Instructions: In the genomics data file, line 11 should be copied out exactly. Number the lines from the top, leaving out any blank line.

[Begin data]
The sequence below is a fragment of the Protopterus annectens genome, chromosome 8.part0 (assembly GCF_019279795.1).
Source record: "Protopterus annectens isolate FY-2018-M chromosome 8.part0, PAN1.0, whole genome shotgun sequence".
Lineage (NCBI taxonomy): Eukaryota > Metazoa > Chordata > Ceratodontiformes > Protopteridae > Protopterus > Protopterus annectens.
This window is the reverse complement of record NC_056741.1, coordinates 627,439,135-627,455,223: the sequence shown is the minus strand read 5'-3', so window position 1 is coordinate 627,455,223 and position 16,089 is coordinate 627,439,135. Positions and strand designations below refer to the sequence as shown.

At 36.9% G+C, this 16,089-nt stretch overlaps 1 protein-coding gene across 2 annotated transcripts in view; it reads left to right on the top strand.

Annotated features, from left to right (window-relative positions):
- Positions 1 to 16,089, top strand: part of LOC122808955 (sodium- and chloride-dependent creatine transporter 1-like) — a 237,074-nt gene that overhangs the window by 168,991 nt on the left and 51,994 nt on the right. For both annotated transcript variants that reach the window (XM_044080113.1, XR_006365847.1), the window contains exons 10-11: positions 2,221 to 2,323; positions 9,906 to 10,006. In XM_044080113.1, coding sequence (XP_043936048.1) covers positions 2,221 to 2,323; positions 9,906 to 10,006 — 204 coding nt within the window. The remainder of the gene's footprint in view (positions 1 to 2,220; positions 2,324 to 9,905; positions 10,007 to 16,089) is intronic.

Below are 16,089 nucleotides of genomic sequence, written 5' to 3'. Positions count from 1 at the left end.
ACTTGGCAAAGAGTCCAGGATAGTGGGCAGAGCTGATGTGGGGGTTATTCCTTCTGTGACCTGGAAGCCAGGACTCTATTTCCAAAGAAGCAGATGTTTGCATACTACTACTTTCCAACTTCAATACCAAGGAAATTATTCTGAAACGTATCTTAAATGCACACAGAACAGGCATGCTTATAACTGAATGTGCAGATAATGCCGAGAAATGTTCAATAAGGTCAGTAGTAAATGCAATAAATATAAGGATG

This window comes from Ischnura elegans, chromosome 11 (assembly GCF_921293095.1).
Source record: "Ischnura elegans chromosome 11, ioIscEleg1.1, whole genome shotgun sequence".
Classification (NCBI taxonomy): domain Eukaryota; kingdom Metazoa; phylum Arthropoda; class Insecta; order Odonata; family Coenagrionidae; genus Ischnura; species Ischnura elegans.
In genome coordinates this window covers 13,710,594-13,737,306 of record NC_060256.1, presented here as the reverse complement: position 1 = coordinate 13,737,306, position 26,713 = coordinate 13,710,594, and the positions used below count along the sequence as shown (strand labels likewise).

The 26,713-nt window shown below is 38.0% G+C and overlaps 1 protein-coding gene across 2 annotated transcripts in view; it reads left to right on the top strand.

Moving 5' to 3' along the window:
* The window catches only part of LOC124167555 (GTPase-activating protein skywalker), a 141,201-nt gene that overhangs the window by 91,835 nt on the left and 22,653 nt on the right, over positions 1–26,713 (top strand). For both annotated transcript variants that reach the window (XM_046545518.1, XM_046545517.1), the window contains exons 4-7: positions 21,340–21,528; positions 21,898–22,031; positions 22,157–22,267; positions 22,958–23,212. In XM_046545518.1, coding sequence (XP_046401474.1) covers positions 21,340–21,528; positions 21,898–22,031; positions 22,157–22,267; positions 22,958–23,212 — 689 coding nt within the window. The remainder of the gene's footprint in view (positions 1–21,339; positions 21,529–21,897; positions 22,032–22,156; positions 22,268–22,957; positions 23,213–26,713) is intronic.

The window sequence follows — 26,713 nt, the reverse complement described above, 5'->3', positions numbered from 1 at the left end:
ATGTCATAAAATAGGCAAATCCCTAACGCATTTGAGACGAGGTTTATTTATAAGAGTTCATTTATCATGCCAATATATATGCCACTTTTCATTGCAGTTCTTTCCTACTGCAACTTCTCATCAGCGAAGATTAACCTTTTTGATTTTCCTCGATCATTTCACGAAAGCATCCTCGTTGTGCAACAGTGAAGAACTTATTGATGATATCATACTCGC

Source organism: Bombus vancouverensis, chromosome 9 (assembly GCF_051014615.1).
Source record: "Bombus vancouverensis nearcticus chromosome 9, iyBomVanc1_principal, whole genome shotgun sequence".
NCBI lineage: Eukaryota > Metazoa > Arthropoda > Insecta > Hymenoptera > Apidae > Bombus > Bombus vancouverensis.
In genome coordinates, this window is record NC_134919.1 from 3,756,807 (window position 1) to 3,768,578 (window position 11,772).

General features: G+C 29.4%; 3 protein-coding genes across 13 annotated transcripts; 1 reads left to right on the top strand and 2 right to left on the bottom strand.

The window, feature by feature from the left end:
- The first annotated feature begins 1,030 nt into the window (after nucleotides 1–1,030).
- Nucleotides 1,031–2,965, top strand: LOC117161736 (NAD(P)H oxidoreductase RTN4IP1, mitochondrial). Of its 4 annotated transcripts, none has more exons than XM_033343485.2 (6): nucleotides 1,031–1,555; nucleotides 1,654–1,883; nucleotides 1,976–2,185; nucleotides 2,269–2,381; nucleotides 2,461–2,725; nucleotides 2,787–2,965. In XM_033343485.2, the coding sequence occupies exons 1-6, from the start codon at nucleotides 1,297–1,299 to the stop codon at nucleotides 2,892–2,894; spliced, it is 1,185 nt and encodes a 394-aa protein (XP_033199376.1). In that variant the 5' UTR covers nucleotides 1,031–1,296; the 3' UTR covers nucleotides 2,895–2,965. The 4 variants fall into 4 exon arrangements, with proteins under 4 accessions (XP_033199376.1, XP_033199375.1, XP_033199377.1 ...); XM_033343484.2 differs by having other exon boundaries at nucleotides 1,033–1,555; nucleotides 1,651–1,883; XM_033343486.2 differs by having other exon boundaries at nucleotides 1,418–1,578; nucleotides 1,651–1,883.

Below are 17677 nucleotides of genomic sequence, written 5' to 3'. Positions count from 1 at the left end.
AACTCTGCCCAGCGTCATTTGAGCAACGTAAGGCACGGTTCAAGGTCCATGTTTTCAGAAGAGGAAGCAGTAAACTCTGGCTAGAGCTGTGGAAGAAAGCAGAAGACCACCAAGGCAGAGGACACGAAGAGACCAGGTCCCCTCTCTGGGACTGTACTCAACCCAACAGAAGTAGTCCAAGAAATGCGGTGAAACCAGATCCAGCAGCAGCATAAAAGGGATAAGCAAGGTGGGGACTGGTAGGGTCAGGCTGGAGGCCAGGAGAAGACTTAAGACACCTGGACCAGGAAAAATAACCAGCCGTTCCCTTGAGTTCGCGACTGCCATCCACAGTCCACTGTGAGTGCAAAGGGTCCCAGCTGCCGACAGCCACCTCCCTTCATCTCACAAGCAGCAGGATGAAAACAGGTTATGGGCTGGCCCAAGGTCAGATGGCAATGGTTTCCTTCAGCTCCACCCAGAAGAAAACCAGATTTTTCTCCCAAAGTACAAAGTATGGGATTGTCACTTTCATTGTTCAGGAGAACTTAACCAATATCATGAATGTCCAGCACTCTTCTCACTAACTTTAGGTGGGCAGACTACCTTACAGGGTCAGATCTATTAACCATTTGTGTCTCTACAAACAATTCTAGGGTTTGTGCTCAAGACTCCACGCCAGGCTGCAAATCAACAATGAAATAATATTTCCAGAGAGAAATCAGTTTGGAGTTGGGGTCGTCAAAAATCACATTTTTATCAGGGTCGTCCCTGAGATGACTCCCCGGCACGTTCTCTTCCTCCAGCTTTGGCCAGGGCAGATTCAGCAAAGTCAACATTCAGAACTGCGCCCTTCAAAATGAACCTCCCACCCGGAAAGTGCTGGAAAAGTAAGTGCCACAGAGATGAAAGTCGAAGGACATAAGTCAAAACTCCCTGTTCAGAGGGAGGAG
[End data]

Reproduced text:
Source record: "Ischnura elegans chromosome 11, ioIscEleg1.1, whole genome shotgun sequence".